(Clean Air Act amendments), NOx emissions from power plants will be twice as great as automobiles and the largest source of NOx emissions nationally around the turn of the century (Bachman, 1994). Therefore, it can be expected that ozone reduction strategies in the Northeast and other parts of the United States will focus increasingly on NO x emissions from new and existing fossil-fueled power plants. A tightening of the ambient ozone standard also is under consideration by EPA based on recent health studies (Bachman, 1994). Though the timing and magnitude of NOx reduction requirements to achieve ambient ozone standards is highly uncertain, the implication of current trends in regulation and technology development is that stringent NOx controls of coal-based technologies could well emerge within the next decade.
The acid deposition provisions of the 1990 CAAAs established for the first time an absolute cap on total U.S. SO2 emissions. In contrast to ambient air quality standards, which primarily protect human health, acid deposition regulations primarily guard against a host of cultural and ecological concerns, including damage to aquatic systems, forests, visibility, and materials. The regional nature of acid deposition and the role of long-range transport of pollutants require reductions in SO2 and NOx emissions over a broad geographical area, primarily the eastern half of the United States. The SO2 cap of 10 million tons per year established by the 1990 amendments will require a reduction of roughly 40 percent in current SO2 emissions from electric power plants, to be phased in by the turn of the century. A smaller reduction of 2 million tons per year in NOx emissions, about 10 percent of 1980 levels, also is mandated for acid deposition control. There is no cap on total NOx emissions, however.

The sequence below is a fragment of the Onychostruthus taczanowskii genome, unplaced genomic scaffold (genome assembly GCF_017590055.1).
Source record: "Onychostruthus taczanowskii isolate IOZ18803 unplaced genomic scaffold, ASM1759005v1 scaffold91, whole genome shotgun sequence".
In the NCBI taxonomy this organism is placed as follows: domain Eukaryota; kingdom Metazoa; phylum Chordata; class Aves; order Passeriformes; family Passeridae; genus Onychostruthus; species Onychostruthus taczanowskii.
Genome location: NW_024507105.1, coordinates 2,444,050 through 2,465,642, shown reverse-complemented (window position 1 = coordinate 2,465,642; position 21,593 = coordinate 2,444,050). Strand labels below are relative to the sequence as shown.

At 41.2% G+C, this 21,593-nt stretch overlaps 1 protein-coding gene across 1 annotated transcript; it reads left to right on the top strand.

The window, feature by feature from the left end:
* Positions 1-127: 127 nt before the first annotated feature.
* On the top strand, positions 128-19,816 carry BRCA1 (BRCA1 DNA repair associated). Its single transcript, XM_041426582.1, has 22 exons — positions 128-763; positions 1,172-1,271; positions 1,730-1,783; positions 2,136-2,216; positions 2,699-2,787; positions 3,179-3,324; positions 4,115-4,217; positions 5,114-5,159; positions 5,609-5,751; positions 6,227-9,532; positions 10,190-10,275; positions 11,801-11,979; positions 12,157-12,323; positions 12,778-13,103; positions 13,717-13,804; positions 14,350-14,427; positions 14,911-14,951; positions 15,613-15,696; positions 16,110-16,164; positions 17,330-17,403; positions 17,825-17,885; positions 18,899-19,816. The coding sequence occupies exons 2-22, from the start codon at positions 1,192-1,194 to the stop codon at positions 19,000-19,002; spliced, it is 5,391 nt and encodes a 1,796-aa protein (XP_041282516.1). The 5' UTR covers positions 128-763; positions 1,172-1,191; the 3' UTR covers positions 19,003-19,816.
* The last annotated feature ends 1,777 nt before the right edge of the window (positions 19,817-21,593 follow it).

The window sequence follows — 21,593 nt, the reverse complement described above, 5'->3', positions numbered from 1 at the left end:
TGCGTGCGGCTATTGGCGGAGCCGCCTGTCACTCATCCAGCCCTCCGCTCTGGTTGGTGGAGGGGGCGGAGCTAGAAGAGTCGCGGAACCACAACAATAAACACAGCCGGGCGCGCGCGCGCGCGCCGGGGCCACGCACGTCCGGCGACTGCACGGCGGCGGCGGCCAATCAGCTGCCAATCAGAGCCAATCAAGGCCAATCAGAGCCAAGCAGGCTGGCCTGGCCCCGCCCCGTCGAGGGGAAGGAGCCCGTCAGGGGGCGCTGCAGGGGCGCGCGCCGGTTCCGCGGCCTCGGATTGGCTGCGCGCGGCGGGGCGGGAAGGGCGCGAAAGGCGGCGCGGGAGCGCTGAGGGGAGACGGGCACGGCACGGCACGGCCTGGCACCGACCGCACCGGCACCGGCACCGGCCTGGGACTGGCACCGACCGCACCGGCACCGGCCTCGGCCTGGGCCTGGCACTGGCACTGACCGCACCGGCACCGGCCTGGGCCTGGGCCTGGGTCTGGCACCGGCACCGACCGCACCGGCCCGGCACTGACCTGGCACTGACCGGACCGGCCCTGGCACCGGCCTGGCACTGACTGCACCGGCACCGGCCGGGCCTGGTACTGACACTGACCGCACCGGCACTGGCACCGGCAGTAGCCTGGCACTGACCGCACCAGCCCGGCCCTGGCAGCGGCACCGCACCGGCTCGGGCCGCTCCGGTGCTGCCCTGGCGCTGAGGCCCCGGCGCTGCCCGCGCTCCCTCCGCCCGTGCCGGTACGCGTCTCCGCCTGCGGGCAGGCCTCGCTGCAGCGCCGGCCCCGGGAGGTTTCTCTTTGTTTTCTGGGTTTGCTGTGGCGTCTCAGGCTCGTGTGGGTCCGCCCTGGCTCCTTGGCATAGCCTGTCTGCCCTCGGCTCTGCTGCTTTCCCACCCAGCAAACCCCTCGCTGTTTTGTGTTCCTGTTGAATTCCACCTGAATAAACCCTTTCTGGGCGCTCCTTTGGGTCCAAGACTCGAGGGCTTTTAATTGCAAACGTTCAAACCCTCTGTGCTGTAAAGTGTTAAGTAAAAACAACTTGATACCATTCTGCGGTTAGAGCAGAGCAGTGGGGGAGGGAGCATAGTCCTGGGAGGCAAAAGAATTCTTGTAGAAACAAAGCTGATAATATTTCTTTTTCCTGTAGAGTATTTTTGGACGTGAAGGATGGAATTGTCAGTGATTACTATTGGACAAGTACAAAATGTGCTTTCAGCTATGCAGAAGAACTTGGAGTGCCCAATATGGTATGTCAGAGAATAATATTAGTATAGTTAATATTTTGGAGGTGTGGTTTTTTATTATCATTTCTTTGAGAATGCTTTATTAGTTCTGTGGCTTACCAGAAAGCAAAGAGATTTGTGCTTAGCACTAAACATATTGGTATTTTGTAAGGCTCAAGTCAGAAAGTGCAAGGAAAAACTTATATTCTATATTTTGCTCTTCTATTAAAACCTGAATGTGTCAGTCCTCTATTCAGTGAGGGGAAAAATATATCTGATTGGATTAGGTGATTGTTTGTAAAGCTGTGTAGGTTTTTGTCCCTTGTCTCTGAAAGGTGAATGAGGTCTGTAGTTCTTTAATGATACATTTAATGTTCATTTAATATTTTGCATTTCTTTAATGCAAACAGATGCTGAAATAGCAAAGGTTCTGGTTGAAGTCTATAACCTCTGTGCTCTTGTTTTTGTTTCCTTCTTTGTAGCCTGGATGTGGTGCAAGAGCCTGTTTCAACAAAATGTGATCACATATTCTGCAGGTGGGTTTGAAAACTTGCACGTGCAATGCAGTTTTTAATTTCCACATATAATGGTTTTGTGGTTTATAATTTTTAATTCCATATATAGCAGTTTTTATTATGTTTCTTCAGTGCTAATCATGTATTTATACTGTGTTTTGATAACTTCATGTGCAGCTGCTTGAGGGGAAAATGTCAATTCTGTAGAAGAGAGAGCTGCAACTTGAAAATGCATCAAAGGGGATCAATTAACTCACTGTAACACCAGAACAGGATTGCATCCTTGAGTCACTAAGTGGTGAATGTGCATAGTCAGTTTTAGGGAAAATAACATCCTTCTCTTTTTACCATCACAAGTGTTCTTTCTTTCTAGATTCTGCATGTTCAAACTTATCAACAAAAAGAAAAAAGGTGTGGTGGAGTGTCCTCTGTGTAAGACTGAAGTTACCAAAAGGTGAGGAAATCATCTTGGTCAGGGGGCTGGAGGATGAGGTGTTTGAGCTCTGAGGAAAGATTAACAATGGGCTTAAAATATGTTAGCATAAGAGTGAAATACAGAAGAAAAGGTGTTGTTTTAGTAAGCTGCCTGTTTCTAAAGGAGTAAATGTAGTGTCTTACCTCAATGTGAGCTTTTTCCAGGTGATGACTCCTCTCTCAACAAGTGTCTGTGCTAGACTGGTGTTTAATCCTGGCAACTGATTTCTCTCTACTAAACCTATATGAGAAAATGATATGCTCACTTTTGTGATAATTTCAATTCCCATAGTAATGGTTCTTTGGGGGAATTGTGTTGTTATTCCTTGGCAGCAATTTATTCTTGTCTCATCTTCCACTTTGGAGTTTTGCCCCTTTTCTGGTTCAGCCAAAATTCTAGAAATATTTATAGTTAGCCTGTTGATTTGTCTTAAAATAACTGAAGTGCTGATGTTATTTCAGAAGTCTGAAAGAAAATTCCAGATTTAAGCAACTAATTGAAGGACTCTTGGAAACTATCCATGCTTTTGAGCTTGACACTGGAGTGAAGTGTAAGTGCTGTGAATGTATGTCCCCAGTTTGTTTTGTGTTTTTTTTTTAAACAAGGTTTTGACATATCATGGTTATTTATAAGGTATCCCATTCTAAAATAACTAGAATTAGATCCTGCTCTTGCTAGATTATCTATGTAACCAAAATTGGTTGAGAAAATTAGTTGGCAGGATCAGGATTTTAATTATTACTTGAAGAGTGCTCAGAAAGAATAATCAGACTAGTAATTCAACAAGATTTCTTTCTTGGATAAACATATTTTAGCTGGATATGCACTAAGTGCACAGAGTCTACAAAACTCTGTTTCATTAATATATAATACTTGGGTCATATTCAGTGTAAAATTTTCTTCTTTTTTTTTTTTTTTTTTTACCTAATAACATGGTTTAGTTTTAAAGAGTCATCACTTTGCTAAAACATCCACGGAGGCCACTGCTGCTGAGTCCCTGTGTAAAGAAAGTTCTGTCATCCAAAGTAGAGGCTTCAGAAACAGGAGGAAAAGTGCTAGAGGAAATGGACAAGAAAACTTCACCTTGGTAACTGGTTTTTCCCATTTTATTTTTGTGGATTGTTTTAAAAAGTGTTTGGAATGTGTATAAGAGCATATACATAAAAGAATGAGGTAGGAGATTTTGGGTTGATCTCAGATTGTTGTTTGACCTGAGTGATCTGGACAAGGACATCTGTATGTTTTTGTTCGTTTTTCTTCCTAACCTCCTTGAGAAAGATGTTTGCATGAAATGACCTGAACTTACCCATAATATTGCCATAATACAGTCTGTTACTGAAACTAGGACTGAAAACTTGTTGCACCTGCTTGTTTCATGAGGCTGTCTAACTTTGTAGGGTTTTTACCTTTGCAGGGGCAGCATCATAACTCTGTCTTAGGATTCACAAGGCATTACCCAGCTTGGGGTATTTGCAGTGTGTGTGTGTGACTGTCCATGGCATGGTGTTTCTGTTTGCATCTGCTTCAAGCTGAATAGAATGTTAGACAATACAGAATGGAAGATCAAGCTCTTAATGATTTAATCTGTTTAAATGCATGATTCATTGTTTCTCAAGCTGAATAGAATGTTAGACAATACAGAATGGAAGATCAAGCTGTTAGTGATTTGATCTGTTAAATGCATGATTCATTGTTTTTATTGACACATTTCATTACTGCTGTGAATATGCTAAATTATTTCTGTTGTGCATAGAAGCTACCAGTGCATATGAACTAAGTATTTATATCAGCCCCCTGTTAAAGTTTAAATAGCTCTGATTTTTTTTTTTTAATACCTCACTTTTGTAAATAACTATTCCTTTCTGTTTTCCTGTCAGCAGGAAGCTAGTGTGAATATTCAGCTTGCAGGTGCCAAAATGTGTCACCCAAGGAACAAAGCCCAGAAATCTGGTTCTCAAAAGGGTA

The anticipation of acid rain controls was the prime factor motivating SO2 and NOx control technology development during the 1980s. The longer-term implications of acid rain regulations for coal technology development are somewhat speculative. The absolute cap on SO2 emissions could provide incentives to seek high levels of SO2 control in order to accommodate long-term growth. Some scenarios, however, suggest that future SO2 emissions will continue to decline using power generation technologies that are currently available or will become available commercially in the near-term period, especially integrated gasification combined-cycle systems (NAPAP, 1991). Other factors also could affect future developments. For example, a new air quality standard for fine particulates, discussed earlier, could require additional SO 2 controls to reduce particulate sulfate emissions.
Title III of the 1990 CAAAs lists 189 substances as "air toxics" subject to "maximum-achievable control technology" when emitted at rates of 10 to 25 tons